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Jun 2012
18
June 18, 2012

An ERISA Lesson Learned the Hard Way: Tussey v. ABB, Inc.


The devil is in the details and may bring costly damages to unsuspecting companies. Recent ERISA fee litigation, the new Department of Labor service provider and participant disclosure rules and the development of new revenue sharing and fee allocation models within plans are all resulting in a new focus on:
 
  • The amount of recordkeeping fees impacting participants’ accounts;
  • The allocation of those fees (and their analog, revenue sharing) to participants’ accounts; and
  • The way those things are understood by the plan sponsor and communicated to participants.

The typical use of revenue sharing in a 401(k) plan to pay recordkeeping fees and other expenses can have the effect of burying those fees and expenses in a thick haze, to the point where some participants and plan sponsors believe the plan is “free.” It is not, of course, and that is why we have had ERISA fee litigation and intervention by the government in the form of the recent service provider and participant fee disclosure rules.

Tussey v. ABB, Inc. is an “excessive fee” case that came to a bad result for the employer after a month-long trial: $35 million in damages. This result was based on failures by the employer to monitor recordkeeping costs and negotiate for rebates and on a change from one investment fund to another that the judge felt had not been handled appropriately by the plan fiduciaries. Interestingly, the damages could have been 10 times that amount if the judge had accepted the plaintiffs’ argument that ABB’s breaches of fiduciary duty had “infected” all of its investment decisions. The plaintiffs had argued that the damages should be measured by reference to the alleged better investment performance of ABB’s defined benefit plan. The judge said that she was “suspicious,” but chose not to go there.

In Tussey, the recordkeeper had been selected in an RFP process based upon a per-participant hard-dollar fee.  ABB soon agreed to move from that per-participant fee to a revenue sharing-based compensation system. From the recordkeeper’s standpoint, this allowed the fees to increase with the assets of the plan (“fee creep,”as it is called), which ABB did not monitor. The recordkeeping fees soon crept far beyond their market equivalent.

In addition, the recordkeeper began doing other work for ABB at less-than-market costs, such as payroll, health plan recordkeeping and defined benefit and nonqualified plan administration. The judge concluded this work had been subsidized by the excess, above-market fees ABB paid in connection with its 401(k) plan.

After looking at all of the circumstances, the judge was strongly influenced by a number of factors:
 
  • ABB had violated its own investment policy statement, which required that all revenue sharing be used to reduce plan administrative costs for plan participants;
  • ABB never calculated what it was allowing the plan to pay the recordkeeper; and
  • ABB never attempted to leverage the plan’s size to decrease the fees it was paying, even after it was told by an outside consulting firm that it was overpaying and that it appeared the plan fees were subsidizing the corporate services provided to ABB by the recordkeeper, and even after the recordkeeper told ABB that it viewed its plan services and its corporate services to be interconnected.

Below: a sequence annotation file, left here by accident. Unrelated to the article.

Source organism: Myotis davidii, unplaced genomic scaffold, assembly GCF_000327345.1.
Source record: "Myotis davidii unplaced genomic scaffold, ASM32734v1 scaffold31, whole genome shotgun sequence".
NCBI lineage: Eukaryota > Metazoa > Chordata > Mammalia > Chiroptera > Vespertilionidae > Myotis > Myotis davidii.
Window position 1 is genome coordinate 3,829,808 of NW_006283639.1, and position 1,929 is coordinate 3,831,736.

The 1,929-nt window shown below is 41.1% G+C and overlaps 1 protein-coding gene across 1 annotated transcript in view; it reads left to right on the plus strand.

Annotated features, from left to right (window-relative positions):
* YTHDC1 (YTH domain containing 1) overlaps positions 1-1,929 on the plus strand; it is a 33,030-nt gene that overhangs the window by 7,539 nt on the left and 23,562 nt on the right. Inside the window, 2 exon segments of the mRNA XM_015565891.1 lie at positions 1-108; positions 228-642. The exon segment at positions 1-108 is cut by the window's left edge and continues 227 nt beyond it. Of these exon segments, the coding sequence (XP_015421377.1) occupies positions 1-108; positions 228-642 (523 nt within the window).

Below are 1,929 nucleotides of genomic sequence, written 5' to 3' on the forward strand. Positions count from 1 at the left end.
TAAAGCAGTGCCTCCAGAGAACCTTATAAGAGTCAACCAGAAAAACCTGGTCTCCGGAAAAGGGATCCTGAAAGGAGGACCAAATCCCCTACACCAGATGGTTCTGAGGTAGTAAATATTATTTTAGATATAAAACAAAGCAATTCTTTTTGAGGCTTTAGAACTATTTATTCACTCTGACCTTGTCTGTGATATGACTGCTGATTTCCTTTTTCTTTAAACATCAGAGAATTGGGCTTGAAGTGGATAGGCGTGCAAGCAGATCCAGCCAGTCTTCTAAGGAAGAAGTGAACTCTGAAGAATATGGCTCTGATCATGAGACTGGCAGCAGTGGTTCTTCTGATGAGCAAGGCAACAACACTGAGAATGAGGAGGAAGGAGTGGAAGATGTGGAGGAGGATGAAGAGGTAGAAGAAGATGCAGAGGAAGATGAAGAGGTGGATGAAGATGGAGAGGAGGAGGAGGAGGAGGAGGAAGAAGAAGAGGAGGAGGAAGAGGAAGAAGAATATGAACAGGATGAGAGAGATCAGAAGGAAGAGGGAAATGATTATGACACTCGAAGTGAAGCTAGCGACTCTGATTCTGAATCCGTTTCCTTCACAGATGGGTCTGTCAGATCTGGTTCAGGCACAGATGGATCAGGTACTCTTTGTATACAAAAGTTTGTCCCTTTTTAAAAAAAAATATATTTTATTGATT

The judge concluded that monitoring the overall expense ratio of the mutual funds offered in the plan was not sufficient on the part of ABB’s plan fiduciaries because monitoring at that level did not show what was being paid to the recordkeeper for its services, did not allow benchmarking of the recordkeeping fees against the market and did not reflect the benefit to the recordkeeper of having the plan on the recordkeeper’s investment platform. The judge concluded that the ABB fiduciaries “were not concerned about the cost of recordkeeping unless it increased ABB’s expenses.”

Further, the judge concluded that ABB had not changed funds for the legitimate reasons in ABB’s investment policy statement, but instead was motivated by a desire to decrease the fees ABB paid directly and to maintain the appearance that participants were not paying for administration of the plan.

Note that the recordkeeper was not found to be responsible to any degree for these breaches of fiduciary duty, even though:
 
  • The recordkeeper was tracking all of this;
  • The recordkeeper asked for additional fees in years when the account values had decreased and the revenue sharing was not covering its fees; and
  • The recordkeeper knew that the revenue it was generating per ABB plan participant far exceeded its revenue from other plans it serviced.

Using revenue sharing to pay plan expenses is certainly not a per se breach of fiduciary duty, but the judge noted that “the prudence of choosing that option must be evaluated according to the circumstances of each plan.”  In other words, the judge expected that the ABB fiduciaries would explore the specific circumstances of their plan and its relationship with its recordkeeper and not just accept the recordkeeper’s sales statements at face value.

The judge also emphasized that the individual ABB employee-fiduciaries owed their first duty to the participants, not to ABB.

The ABB plan fiduciaries learned their lesson the hard way.  In doing so, however, they have provided the rest of us with invaluable guidance on how a court might view the actions of employees and committee members who bear the responsibility of taking care of their company 401(k) plan and its participants.

For help in analyzing your plan’s fees and expenses and in determining what to do if you think you might have an “ABB problem,” call any member of the WNJ Employee Benefits Group.

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